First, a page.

Collect the following required documents:
- Certified copies of academic transcripts and graduation degree for all programs you have completed;
- Evidence of English language proficiency;
- Curriculum vitae (CV);
- Research proposal
The proposal is a key part of the process where you must demonstrate the value of your research topic.
The potential supervisor(s) will read and comment on your proposal, and indicate if they are willing to supervise you before you submit your application. Your proposal should be presented as a two to five page overview of your research, divided under the following headings:
- Title and topic
- Research questions you plan to investigate in the context of existing research/literature in the area|
- Significance and impact of the research
- Methodology/research tasks required to undertake the research
- Any particular needs, if applicable (e.g. resources, facilities, fieldwork or equipment that are necessary for your proposed research program).
A good way to start your proposal is to think about your potential audience.
- Who is your academic audience and how might this work affect their understanding of the field?
- Is there an audience beyond academics, such as practitioners or the general public, who might care about your work? Why should they care?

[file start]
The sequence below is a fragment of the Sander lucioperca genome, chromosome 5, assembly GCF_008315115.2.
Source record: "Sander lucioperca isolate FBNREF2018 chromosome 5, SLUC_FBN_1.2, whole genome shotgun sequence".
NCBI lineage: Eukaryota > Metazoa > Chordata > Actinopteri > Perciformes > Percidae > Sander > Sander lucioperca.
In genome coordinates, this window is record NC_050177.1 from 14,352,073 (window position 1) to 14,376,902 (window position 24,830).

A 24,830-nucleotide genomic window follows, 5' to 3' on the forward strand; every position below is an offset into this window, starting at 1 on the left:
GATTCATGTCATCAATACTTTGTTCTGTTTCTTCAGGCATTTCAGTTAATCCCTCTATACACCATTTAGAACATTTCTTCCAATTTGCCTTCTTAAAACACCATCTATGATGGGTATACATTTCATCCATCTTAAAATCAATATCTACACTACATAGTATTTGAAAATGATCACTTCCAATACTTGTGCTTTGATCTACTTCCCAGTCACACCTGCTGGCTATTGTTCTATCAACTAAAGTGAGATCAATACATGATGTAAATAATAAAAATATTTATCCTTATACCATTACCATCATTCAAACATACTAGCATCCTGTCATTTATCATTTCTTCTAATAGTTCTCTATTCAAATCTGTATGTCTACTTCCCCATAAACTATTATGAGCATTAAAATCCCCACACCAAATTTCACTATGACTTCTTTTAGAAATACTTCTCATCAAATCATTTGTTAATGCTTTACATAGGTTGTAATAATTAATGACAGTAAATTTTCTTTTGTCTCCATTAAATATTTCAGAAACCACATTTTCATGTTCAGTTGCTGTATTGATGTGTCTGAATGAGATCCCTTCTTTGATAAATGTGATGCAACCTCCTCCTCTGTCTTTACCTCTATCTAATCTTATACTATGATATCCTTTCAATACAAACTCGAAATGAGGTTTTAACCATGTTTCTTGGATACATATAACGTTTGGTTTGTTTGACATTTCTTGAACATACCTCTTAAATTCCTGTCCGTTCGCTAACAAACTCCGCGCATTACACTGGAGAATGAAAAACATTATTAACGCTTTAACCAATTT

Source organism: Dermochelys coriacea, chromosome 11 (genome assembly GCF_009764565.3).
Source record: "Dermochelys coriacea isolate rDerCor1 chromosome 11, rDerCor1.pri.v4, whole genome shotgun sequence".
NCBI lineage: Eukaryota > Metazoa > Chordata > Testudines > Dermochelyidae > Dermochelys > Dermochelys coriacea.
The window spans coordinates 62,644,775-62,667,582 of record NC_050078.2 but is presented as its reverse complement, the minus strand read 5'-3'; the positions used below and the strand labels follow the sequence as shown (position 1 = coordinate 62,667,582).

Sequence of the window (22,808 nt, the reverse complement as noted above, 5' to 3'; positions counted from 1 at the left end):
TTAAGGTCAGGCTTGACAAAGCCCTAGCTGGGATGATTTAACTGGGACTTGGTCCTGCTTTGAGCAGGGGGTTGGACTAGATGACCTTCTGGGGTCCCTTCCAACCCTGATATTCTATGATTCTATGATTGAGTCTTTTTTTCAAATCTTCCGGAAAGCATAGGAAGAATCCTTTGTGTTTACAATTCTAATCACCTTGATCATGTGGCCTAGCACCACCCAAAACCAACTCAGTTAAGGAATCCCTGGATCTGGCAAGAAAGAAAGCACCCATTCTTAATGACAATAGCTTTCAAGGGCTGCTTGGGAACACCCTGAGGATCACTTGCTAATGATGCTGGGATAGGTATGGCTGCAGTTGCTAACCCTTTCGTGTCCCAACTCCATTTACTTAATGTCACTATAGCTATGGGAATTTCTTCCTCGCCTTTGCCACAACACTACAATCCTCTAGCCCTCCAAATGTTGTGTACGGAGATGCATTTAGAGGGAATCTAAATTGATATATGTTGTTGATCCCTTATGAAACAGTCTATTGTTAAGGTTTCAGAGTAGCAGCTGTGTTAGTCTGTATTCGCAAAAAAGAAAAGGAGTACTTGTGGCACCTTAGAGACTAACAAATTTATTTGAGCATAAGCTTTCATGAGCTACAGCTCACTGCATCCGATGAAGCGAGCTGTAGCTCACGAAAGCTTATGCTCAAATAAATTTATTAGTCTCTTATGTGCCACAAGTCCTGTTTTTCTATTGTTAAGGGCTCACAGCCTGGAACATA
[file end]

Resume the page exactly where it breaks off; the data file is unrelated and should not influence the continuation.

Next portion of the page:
In most cases it is sufficient to demonstrate that there is academic interest, but identifying the potential broader interest in your findings can be a way to help you find the most relevant and pressing problems.
Unsuccessful proposals tend to suffer from a number of common problems. The most common is that the researcher is not really asking a genuine research question, but seeking supporting evidence for a preconceived idea. Ask yourself: are you seeking new knowledge or trying to prove something you think you know?
The research proposal (format, sample) can be a difficult document to write. If you are already in contact with potential supervisors they may read over early drafts and provide advice.
These books might also be helpful in understanding research degrees and how to write a research proposal:
||Evans and Gruba (2002), How to write a better thesis, Melbourne University Press.
||Denholm and Evans (ed) (2006), Doctorates Downunder, ACER Press
||Booth, Colomb and Williams (2003), The craft of research, University of Chicago Press.
||Dunleavy, P (2003), Authoring a PhD, Palgrave Macmillan.
||Rugg and Petre (2004), The unwritten rules of PhD research, Open University Press.